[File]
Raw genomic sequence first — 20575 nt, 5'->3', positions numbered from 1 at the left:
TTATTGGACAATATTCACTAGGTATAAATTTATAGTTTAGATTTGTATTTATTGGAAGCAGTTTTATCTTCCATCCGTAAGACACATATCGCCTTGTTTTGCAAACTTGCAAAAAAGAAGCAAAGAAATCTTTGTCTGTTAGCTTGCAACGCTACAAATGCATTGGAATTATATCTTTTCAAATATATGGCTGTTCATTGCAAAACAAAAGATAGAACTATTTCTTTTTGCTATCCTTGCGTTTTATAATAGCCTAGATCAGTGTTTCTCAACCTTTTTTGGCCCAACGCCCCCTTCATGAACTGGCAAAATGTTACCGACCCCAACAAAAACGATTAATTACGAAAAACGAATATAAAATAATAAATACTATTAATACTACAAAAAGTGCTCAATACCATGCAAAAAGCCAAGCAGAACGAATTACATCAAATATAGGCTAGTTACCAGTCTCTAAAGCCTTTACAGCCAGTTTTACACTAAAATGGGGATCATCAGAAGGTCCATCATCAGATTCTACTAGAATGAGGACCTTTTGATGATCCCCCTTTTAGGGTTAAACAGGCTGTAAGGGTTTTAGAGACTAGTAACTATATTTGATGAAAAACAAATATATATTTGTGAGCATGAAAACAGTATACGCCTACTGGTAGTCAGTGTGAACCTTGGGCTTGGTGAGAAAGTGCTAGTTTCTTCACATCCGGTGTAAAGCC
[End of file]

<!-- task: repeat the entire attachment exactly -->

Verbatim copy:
Raw genomic sequence first — 20575 nt, 5'->3', positions numbered from 1 at the left:
TTATTGGACAATATTCACTAGGTATAAATTTATAGTTTAGATTTGTATTTATTGGAAGCAGTTTTATCTTCCATCCGTAAGACACATATCGCCTTGTTTTGCAAACTTGCAAAAAAGAAGCAAAGAAATCTTTGTCTGTTAGCTTGCAACGCTACAAATGCATTGGAATTATATCTTTTCAAATATATGGCTGTTCATTGCAAAACAAAAGATAGAACTATTTCTTTTTGCTATCCTTGCGTTTTATAATAGCCTAGATCAGTGTTTCTCAACCTTTTTTGGCCCAACGCCCCCTTCATGAACTGGCAAAATGTTACCGACCCCAACAAAAACGATTAATTACGAAAAACGAATATAAAATAATAAATACTATTAATACTACAAAAAGTGCTCAATACCATGCAAAAAGCCAAGCAGAACGAATTACATCAAATATAGGCTAGTTACCAGTCTCTAAAGCCTTTACAGCCAGTTTTACACTAAAATGGGGATCATCAGAAGGTCCATCATCAGATTCTACTAGAATGAGGACCTTTTGATGATCCCCCTTTTAGGGTTAAACAGGCTGTAAGGGTTTTAGAGACTAGTAACTATATTTGATGAAAAACAAATATATATTTGTGAGCATGAAAACAGTATACGCCTACTGGTAGTCAGTGTGAACCTTGGGCTTGGTGAGAAAGTGCTAGTTTCTTCACATCCGGTGTAAAGCC